“Now people were bringing little children to Jesus in order that he might touch them, and the disciples rebuked them. But when Jesus saw this, he was angry and sad to them, “Let the little children come to me, do not prevent them; for it is to such as these that the realm of God belongs. Truly I tell you all, whoever does not receive the reign of God as a little child will never enter it.” And Jesus took them up in his arms, laid his hands on them, and blessed them.” (p. 296)
I read this story on the blessing of the children as primarily about social location. It grounds the early Jesus moment in the work of blessing and liberating those on the most peripheral edges of any society. In The Shape of the Past: Models and Antiquity, Thomas Carney describes childhood at the time of Jesus, “Early training was harshly disciplined. It was not until early adulthood that the young person began receiving serious consideration as a member of the family group.” (p. 92)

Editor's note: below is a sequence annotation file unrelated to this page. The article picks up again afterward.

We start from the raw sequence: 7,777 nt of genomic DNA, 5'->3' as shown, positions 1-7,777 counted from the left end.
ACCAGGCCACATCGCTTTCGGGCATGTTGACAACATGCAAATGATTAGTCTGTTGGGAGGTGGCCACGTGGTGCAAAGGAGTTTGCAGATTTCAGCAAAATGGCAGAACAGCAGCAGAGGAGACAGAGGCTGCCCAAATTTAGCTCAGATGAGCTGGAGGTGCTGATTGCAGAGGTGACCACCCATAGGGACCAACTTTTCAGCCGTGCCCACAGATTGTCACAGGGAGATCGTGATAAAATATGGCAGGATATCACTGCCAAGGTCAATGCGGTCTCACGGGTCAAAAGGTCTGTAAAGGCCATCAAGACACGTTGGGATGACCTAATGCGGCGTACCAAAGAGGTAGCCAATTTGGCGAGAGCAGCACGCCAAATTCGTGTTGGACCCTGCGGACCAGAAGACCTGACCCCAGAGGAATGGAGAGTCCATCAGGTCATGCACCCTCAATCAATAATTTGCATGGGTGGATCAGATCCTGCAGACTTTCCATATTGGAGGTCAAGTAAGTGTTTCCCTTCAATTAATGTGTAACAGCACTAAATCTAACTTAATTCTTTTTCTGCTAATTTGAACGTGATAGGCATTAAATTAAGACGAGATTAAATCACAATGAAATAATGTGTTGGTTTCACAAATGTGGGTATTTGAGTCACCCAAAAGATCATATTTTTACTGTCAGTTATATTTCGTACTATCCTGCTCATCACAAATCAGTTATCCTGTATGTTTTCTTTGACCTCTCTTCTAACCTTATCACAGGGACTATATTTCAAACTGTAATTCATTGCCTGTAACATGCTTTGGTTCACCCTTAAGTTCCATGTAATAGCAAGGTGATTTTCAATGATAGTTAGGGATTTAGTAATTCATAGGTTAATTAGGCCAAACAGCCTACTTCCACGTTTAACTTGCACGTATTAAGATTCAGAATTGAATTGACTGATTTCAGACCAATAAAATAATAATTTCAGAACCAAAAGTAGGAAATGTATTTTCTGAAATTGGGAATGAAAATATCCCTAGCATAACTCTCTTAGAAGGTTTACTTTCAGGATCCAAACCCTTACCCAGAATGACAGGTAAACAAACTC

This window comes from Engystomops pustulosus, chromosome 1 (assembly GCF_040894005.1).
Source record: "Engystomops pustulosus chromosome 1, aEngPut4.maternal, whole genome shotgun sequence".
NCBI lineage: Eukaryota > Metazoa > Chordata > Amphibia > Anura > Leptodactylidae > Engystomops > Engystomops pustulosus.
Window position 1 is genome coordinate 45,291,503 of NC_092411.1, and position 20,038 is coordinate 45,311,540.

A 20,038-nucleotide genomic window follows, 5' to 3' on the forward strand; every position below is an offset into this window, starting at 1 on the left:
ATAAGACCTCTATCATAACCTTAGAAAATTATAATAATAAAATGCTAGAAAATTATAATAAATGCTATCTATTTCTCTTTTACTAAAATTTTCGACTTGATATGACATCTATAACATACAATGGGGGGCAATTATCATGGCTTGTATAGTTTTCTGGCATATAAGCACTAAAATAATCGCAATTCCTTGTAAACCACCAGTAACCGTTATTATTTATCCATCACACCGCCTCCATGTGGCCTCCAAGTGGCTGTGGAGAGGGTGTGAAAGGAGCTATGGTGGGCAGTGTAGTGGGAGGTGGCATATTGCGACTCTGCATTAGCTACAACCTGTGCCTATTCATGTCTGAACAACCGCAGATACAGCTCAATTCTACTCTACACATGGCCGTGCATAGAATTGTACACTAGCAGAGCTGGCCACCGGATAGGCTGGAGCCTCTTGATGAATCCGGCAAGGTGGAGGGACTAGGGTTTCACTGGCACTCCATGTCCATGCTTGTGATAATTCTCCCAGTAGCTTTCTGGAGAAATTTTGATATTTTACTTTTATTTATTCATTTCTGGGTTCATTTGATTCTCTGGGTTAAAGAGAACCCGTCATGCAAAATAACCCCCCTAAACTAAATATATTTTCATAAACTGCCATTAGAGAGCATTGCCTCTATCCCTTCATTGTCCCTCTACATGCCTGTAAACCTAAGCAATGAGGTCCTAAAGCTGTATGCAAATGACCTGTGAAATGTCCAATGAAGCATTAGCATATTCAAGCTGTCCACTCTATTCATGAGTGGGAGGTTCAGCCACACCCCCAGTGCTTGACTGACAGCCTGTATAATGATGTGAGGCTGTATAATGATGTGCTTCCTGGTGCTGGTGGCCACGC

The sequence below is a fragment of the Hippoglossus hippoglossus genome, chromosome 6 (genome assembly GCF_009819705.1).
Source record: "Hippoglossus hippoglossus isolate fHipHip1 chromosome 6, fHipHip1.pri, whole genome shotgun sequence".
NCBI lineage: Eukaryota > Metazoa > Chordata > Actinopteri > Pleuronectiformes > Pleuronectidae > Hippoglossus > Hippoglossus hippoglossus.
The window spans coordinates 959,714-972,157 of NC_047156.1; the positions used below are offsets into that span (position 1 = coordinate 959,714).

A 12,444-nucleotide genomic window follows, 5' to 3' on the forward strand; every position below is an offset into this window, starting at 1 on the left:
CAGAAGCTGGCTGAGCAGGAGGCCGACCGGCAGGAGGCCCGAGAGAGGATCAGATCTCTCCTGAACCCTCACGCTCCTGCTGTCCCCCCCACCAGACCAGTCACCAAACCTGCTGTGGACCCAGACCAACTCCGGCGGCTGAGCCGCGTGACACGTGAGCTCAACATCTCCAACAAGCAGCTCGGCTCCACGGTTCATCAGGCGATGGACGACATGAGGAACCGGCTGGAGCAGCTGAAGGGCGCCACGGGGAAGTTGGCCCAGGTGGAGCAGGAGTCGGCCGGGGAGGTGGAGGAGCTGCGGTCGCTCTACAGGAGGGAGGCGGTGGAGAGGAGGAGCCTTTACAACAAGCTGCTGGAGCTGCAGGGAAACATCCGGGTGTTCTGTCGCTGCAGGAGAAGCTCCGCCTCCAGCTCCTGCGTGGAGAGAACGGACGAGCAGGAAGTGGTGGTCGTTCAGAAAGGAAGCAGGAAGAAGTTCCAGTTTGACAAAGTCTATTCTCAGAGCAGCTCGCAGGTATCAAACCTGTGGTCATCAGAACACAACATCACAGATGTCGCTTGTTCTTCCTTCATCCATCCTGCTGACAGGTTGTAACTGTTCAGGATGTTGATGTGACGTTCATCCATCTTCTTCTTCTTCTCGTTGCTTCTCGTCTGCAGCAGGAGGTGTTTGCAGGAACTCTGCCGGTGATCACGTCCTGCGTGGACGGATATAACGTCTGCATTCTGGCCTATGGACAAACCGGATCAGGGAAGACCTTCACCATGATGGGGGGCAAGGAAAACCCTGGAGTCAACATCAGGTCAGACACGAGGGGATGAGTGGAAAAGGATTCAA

In most societies, children within marginalized groups are the most marginalized, the most outcast among the outcast, the most disenfranchised among the disenfranchised. How children are treated then, is the proverbial canary in the coal mine.
In this story, Jesus states that those with privilege and power must be willing to live in in solidarity as those forced to the bottom and edges by their present society to enter the reign of God. This is one reason why it’s also very “hard for the rich to enter” the reign of God in the gospels. (see Mark 10:23, 25.)